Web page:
Thailand’s business landscape: politics and the pandemic offer up a perfect storm for risk managers

Thailand is blessed with one of South-East Asia’s most developed economies and benefits from strong inward investment.[1] But political instability has become a key business risk factor in recent years following the coup d’état in 2014 and the more recent political demonstrations during 2020 and 2021. Further political instability cannot be ruled out.

Corporates can put political risk and business interruption insurance in place to address these risks. For those with insurance coverage, the insurance industry has performed generally well during the past 12 months. As in other countries, insurers have reviewed the standard wordings for infectious diseases clauses, as well as the various other clauses that might be deemed to cover pandemic risks. But claims have been largely paid out. However, a more recent rise in COVID-19 cases and the longer-term impact of the pandemic could see scope for higher pay-outs in the future, potentially fuelling litigation and increases in premiums. Moreover, the claims processes are subject to criticism for being slow and there is fear that some companies will collapse. Adding fuel to these fears, the Office of Insurance Commission recently ordered Asia Insurance to temporarily stop signing new customers after a probe suggested the company has insufficient liquidity for claim payments and a lower capital adequacy ratio than the legal requirement.[2]

Historically, there have been coverage problems resulting from whether political demonstrations are defined as acts of civil unrest or acts of terrorism; in line with international practice, most policies do not specifically cover terrorism. For this reason, risk management is not simply a matter of having insurance coverage in place. Businesses need to become operationally agile by building flexibility into their business plans, for example, having ‘emergency’ business premises – if possible - in case their usual premises are affected by business interruptions (and accepting that getting around Bangkok is notoriously difficult at the best of times, let alone during street demonstrations).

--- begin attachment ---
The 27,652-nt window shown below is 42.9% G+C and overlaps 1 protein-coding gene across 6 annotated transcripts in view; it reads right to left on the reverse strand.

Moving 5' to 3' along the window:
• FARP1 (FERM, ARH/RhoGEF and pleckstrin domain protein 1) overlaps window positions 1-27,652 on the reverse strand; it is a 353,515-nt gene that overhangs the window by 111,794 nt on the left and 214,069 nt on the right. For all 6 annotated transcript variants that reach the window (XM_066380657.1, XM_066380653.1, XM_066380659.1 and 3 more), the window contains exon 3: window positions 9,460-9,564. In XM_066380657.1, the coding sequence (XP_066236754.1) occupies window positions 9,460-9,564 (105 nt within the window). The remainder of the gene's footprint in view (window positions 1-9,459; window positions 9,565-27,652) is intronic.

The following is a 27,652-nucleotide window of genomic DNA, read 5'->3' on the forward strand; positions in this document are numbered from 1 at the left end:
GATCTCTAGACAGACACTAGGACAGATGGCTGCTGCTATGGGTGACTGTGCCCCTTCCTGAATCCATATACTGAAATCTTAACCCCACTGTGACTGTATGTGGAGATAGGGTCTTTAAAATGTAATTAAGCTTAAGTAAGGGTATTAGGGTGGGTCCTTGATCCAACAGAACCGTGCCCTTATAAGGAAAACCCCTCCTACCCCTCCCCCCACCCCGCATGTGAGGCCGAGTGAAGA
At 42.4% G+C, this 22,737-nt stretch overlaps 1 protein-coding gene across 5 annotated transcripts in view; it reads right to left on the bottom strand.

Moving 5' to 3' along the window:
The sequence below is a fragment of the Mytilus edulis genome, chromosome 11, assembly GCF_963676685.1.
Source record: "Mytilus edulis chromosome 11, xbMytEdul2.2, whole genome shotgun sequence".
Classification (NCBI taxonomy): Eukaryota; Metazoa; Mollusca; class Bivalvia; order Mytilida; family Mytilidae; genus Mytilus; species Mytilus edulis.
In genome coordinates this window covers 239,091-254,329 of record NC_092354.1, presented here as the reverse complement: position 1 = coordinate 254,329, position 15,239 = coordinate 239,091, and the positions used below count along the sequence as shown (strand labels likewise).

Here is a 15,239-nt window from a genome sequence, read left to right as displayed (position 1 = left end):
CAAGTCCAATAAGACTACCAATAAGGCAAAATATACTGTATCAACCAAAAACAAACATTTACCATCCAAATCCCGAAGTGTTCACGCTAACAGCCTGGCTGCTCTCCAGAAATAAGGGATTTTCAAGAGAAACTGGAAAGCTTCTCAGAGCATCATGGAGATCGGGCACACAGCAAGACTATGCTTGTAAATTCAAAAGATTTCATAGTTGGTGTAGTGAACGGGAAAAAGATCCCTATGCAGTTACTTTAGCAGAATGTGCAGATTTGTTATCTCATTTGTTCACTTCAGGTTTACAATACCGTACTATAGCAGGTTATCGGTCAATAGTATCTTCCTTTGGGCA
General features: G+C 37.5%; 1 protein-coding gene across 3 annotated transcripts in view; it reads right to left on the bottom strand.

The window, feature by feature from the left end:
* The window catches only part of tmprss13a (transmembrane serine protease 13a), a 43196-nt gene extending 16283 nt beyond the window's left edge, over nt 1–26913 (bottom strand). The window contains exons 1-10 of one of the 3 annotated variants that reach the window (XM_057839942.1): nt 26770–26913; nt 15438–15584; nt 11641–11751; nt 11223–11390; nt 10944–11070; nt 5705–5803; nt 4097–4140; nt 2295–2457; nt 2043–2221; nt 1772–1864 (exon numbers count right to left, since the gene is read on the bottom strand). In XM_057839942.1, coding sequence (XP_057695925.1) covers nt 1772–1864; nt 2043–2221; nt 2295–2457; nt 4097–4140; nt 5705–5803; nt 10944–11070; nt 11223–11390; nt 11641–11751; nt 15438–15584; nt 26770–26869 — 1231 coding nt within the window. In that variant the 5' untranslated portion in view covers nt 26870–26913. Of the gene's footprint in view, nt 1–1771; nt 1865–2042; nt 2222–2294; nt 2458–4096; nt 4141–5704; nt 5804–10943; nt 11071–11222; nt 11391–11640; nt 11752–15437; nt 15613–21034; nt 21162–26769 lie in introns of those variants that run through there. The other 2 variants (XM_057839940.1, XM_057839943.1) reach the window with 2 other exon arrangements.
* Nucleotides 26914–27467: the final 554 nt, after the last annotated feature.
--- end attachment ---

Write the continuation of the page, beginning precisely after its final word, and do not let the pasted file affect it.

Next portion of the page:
Honing this kind of agility has been equally valuable in helping businesses to navigate their way through other business challenges, such as the remote working requirements experienced during the COVID-19 pandemic.

The pandemic has resulted in major business and economic impacts. Thailand’s economy is heavily reliant on foreign tourists who have not been able to undertake non-essential travel during the pandemic. Unemployment has risen though remains low by international standards. However, those in work have seen their incomes take a hit, particularly for workers in key tourist destinations. This is despite the introduction of the “We Travel Together” stimulus package which looked to fill the gap left by foreign tourists, with a domestic audience. Lost incomes and lost profits will take time to make good.

GDP fell by over 6% during 2020[3] with shop fronts shuttered up. As in other countries, it has been the small and medium sized businesses that have been hit hardest. The government has intervened to put support measures in place to encourage tourism, including subsidies. Even so, we can expect to see some economic scarring because of the pandemic. The large hotel groups have been able to refinance and scale back their operations meaning that they will be able to reopen and recover once the global pandemic has unlocked.[4] But within Thailand’s hospitality sector there are many small and medium sized businesses; business protection and alternative financing arrangements are less accessible, and this sector has experienced many business failures. These businesses simply won’t exist when the recovery comes. As a business community, we could be living with the pandemic fallout for some time yet. 

The perfect storm of a pandemic and political unrest demonstrates the continued value of business continuity planning as the severity and frequency of major business disruptions is set to increase, not just in Thailand, but around the world.

[1] OECD, ‘OECD Investment Policy Reviews: Thailand Highlights’ [2021].
[2] See Bangkok Post 25 September 2021.
[3] IMF, ‘Five Things to Know About Thailand’s Economy and COVID-19’ [June 2021].
[4] Krungsri, ‘Thailand Industry Outlook 2021-23: Hotel Industry’ [Feb 2021].

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